This 8 March, countries all around the world come together to celebrate International Women’s Day.
On this day, we recognise the social, economic, cultural and political achievements of women. It’s a day for unity, celebration, reflection, advocacy and action.
By supporting International Women’s Day you, along with millions of others, unite to call for a better, more gender equal world. It’s a day for the movement to come together and call on the international community to do better for women, by creating a world that is:
– Inclusive of all genders
– Women and girls achieve their ambitions
– Challenges conscious and unconscious bias
– Calls for gender-balanced leadership
– Values women and men’s contributions equally
– Creates inclusive flexible cultures
Yet, there is still much work still to be done. With the World Economic Forum predicting the gender gap won’t close entirely until 2186, there’s no better time to be #BeBoldForChange.
World Movies too is joining the movement with 5 nights of cutting edge female cinema about fearsome, fabulous and feisty women. Hosted and chosen by Australian advocate for equal rights, Gretel Killeen, here’s why these five films are not to be missed with International Women’s Day:
Wednesday 8 March 8.30pm
Why have so many societies throughout history sought to control women? Is it because women are weak and need guidance or is it because societies are often terrified of the strength and power within us? These are just some of questions Mustang asks us.
“Mustang is a coming of age movie, it’s a celebration of sisterhood, it’s a triumph over oppression, it’s about unquestioned cruelty. And I think the joy and tragedy of these 5 spirited young women challenging the doctrine of their family and society, will both provoke and inspire you. It raises questions about culture, tradition, power and beauty and whether the human spirit can ever truly be extinguished by those who have more power.” – Gretel Killeen
Thursday 9 March 8.30pm
Can a story about a dowdy middle aged office worker growing a tail really be a metaphor for her growth as a woman or is it a sign of something far more sinister?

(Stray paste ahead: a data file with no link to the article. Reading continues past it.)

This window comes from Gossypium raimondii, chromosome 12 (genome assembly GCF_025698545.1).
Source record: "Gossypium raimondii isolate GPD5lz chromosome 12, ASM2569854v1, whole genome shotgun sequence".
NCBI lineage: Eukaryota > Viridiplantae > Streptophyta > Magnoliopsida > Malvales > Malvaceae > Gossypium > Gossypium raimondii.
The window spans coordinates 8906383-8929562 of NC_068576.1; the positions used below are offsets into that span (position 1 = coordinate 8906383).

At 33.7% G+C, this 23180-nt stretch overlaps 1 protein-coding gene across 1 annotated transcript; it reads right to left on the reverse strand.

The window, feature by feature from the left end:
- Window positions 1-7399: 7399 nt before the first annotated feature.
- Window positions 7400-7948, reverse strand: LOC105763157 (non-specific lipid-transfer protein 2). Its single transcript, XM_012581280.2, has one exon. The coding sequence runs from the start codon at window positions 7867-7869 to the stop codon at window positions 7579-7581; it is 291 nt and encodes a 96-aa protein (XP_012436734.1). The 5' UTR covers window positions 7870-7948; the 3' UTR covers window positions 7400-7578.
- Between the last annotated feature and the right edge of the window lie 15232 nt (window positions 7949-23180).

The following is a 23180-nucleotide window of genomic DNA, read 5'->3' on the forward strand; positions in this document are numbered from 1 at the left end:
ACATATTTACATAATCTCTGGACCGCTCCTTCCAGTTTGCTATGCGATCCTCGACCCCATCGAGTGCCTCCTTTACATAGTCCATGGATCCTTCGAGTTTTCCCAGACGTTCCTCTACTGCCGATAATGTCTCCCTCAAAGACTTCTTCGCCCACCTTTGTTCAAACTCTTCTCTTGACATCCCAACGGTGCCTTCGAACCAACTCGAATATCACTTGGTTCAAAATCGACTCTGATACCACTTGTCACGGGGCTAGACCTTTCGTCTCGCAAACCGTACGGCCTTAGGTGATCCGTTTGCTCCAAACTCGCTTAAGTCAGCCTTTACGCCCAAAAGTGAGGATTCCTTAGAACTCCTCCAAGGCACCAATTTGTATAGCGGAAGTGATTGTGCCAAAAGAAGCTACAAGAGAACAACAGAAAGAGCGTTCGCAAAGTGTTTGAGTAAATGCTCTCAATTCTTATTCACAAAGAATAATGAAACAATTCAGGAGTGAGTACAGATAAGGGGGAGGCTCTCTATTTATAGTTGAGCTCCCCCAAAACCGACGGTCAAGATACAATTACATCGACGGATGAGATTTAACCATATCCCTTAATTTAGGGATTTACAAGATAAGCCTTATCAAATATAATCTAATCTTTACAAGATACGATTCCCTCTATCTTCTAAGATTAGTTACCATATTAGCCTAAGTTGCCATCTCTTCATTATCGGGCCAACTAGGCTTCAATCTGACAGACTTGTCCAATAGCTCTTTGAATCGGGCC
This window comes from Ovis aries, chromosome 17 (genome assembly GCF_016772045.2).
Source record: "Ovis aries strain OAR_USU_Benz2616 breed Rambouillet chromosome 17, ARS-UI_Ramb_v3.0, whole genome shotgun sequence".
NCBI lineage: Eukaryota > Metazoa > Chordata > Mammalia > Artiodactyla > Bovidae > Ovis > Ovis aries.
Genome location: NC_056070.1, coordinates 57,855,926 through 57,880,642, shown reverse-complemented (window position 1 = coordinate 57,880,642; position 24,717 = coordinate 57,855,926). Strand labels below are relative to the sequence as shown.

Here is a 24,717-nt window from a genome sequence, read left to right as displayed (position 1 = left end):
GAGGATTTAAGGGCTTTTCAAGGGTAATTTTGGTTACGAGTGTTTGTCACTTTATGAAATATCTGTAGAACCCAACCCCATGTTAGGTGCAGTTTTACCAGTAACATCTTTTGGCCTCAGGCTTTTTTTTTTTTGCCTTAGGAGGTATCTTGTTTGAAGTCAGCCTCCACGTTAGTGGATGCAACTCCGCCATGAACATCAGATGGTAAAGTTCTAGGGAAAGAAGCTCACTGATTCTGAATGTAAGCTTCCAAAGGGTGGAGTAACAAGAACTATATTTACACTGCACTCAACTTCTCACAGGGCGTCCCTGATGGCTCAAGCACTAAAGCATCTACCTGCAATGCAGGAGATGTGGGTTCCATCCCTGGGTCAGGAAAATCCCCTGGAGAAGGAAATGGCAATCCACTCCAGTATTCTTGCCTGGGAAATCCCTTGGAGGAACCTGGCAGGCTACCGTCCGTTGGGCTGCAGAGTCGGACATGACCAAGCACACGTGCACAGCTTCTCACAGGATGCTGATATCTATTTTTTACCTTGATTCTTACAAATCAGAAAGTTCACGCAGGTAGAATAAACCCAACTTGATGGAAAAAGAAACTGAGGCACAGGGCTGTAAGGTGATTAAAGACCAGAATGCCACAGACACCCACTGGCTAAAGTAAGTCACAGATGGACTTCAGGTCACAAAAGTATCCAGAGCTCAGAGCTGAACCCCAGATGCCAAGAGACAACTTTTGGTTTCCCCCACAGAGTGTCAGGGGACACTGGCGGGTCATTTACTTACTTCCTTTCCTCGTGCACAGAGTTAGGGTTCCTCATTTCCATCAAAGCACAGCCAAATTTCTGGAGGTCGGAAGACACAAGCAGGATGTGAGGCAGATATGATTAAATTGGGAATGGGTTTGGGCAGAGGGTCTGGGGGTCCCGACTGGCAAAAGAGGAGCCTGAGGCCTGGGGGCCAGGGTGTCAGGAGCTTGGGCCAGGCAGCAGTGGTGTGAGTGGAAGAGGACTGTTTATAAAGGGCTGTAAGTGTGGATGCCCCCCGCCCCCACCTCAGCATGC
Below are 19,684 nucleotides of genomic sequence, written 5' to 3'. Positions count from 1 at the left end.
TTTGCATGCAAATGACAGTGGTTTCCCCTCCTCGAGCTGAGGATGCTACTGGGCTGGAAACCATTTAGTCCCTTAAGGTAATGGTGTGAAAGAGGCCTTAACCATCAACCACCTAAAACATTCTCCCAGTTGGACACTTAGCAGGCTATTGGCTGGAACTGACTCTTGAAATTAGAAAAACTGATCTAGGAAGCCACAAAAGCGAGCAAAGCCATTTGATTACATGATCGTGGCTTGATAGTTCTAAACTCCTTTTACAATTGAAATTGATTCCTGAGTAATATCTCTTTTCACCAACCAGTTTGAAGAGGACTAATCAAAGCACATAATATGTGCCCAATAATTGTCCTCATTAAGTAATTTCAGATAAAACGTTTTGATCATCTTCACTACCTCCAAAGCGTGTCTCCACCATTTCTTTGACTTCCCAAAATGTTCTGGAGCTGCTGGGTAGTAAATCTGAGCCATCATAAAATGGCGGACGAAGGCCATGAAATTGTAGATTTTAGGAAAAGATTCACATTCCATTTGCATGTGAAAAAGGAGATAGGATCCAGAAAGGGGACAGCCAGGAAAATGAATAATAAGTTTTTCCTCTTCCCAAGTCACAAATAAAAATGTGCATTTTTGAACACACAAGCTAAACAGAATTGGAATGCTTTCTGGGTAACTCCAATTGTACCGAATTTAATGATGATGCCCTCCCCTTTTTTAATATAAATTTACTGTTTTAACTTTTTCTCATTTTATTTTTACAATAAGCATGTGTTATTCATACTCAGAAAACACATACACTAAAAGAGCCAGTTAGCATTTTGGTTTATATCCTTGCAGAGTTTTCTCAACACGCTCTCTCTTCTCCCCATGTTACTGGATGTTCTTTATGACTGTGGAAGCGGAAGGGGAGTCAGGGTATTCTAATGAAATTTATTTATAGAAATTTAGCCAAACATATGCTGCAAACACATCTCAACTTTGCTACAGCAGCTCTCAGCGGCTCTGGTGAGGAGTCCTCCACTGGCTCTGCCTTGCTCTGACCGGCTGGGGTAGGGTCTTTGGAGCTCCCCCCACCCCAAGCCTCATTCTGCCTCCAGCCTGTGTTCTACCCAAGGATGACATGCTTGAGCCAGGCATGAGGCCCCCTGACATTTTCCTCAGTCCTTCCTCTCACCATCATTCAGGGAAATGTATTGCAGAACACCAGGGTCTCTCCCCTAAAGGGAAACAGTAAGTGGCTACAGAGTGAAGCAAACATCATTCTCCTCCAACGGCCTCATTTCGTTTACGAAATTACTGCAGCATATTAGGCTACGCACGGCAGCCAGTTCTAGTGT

Sometimes referred to as a modern day fable, Zoology is the story of a bullied and downtrodden woman who grows a tail, blossoms to lead a happier and richer life, but in doing so, becomes ostracised by her community.
What will you make of Zoology?
“I’ve chosen to include this film in our little festival because I think it’s about the far too common reality, throughout history and the world, of society persecuting women who are different…free spirited, sexual, individual or outspoken.” – Gretel Killeen
Friday 10 March 8.30pm
What would it be like to wake up as a male? Would you feel stronger, more powerful, more entitled, more capable? What affect does my gender label have on my loves, my life, my day to day existence?
Described as part fairy tale, part coming of age movie, Girls Lost explores not only the agony of ostracisation, the desire to fit in and the anguish of growing up in the wrong body, but also the pressures, expectations and limitations that gender labelling enforces.
“I’ve chosen to include this film in our Wonder Women festival because it’s timely and insightful within the current global conversation where gender identity is being spoken more loudly and publicly in many facets of our lives, from laws to health care to school uniforms to public amenities to fashion to relationship status to recognition on the national census.” – Gretel Killeen
Saturday 11 March 8.30pm
How can two gentle young women triumph over their manipulators? Can they ever turn the tables on the men who have cast them as pawns in their own cruel games?
Internationally acclaimed for its art direction and disarmingly gentle yet profound performances, The Handmaiden is a wonderful tale of passion, betrayal, deception and power. Set in the 1930’s in Japanese occupied Korea, The Handmaiden is an intellectual, sexual and sensual tale of manipulation.
“You will cherish The Handmaiden for its portrayal of two female characters that refuse to comply with either society, or any man’s view, of their supposed place. And because it reminds us that you underestimate the power of women at your own peril.” – Gretel Killeen
B FOR BOY
What does it take for any of us to betray all that we have ever valued and all those whom we have ever loved?
B for Boy is the first feature film from female-Nigerian director Chika A-a-doo. It tells the story of a pregnant career woman, mother and wife who is faced with losing everything if she does not give birth to a son.
It is also the story of the lengths a woman will take to save her life and her relationships with those she loves. It is an insight into a culture many of us would be unaware of. The story is beautifully told, performed and directed and a window into a world where women struggle with cultural repression…and the oppressors can be women doing what they think is right.
“As we watch a loving, successful, kind and intelligent woman decide to betray herself and those she loves we’re forced to wonder just who and what rule over our lives, if we’re ever alone to make our decisions and what are the boundaries when it comes to fighting for your life?” – Gretel Killeen
Don’t miss Wonder Women, starts Wednesday 8 March 8.30pm.